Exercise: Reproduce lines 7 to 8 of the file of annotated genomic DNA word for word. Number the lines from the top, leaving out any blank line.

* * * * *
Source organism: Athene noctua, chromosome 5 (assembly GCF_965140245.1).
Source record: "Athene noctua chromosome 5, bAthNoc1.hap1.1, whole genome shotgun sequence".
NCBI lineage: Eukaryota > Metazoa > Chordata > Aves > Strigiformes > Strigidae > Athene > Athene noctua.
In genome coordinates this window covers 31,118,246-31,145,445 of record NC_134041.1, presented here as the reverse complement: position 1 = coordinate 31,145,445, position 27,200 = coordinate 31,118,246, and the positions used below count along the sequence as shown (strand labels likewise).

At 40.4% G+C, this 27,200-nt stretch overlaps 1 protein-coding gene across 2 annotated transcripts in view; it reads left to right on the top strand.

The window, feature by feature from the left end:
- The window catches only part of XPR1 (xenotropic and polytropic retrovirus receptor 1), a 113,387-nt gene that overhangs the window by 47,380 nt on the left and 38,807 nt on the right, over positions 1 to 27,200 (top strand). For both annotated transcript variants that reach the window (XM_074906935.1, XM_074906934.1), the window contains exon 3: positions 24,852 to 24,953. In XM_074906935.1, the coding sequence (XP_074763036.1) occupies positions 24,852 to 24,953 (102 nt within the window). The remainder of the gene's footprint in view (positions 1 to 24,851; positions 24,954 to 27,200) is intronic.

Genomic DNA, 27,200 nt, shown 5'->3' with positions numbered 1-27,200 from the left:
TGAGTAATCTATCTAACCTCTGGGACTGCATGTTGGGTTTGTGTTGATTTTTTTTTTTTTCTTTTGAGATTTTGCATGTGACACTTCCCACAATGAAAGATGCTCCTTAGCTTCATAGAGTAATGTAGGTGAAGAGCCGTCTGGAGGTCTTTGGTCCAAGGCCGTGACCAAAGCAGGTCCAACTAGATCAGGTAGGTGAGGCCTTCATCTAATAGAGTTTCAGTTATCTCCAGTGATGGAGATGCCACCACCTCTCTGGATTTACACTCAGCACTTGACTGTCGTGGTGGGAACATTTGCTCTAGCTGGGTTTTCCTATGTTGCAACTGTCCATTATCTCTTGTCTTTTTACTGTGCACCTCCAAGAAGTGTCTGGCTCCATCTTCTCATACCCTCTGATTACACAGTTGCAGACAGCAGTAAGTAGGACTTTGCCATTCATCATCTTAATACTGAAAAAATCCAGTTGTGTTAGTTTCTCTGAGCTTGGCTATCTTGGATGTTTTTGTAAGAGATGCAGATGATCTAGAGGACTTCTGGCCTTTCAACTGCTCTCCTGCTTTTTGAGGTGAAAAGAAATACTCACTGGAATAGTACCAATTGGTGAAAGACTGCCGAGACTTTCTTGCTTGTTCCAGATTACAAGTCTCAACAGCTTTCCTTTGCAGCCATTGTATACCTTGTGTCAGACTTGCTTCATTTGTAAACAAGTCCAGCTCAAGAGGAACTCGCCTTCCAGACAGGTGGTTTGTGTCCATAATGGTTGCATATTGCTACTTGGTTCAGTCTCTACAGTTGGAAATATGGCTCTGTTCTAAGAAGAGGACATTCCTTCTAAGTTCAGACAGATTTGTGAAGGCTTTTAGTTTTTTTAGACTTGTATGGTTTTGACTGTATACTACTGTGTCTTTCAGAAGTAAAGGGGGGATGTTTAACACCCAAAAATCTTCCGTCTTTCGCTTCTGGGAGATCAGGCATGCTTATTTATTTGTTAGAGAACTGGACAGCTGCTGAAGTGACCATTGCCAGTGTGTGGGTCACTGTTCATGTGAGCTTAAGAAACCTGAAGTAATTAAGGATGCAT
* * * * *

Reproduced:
- The window catches only part of XPR1 (xenotropic and polytropic retrovirus receptor 1), a 113,387-nt gene that overhangs the window by 47,380 nt on the left and 38,807 nt on the right, over positions 1 to 27,200 (top strand). For both annotated transcript variants that reach the window (XM_074906935.1, XM_074906934.1), the window contains exon 3: positions 24,852 to 24,953. In XM_074906935.1, the coding sequence (XP_074763036.1) occupies positions 24,852 to 24,953 (102 nt within the window). The remainder of the gene's footprint in view (positions 1 to 24,851; positions 24,954 to 27,200) is intronic.

Genomic DNA, 27,200 nt, shown 5'->3' with positions numbered 1-27,200 from the left: